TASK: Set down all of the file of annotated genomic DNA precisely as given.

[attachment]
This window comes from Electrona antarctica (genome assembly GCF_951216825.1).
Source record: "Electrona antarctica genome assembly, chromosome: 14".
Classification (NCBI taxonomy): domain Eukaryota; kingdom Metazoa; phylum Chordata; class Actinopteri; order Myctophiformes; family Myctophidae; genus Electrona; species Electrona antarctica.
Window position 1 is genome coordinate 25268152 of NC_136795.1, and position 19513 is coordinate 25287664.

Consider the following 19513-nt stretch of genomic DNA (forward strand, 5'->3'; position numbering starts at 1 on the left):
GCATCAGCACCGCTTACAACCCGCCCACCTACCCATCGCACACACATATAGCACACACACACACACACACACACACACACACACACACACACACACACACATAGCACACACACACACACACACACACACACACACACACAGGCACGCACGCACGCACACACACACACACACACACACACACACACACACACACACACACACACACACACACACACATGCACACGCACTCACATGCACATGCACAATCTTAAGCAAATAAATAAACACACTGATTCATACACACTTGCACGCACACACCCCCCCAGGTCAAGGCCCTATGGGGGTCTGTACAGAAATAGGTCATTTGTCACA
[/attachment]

This window comes from Electrona antarctica (genome assembly GCF_951216825.1).
Source record: "Electrona antarctica genome assembly, chromosome: 14".
Classification (NCBI taxonomy): domain Eukaryota; kingdom Metazoa; phylum Chordata; class Actinopteri; order Myctophiformes; family Myctophidae; genus Electrona; species Electrona antarctica.
Window position 1 is genome coordinate 25268152 of NC_136795.1, and position 19513 is coordinate 25287664.

Consider the following 19513-nt stretch of genomic DNA (forward strand, 5'->3'; position numbering starts at 1 on the left):
GCATCAGCACCGCTTACAACCCGCCCACCTACCCATCGCACACACATATAGCACACACACACACACACACACACACACACACACACACACACACACACACATAGCACACACACACACACACACACACACACACACACACAGGCACGCACGCACGCACACACACACACACACACACACACACACACACACACACACACACACACACACACACACACATGCACACGCACTCACATGCACATGCACAATCTTAAGCAAATAAATAAACACACTGATTCATACACACTTGCACGCACACACCCCCCCAGGTCAAGGCCCTATGGGGGTCTGTACAGAAATAGGTCATTTGTCACA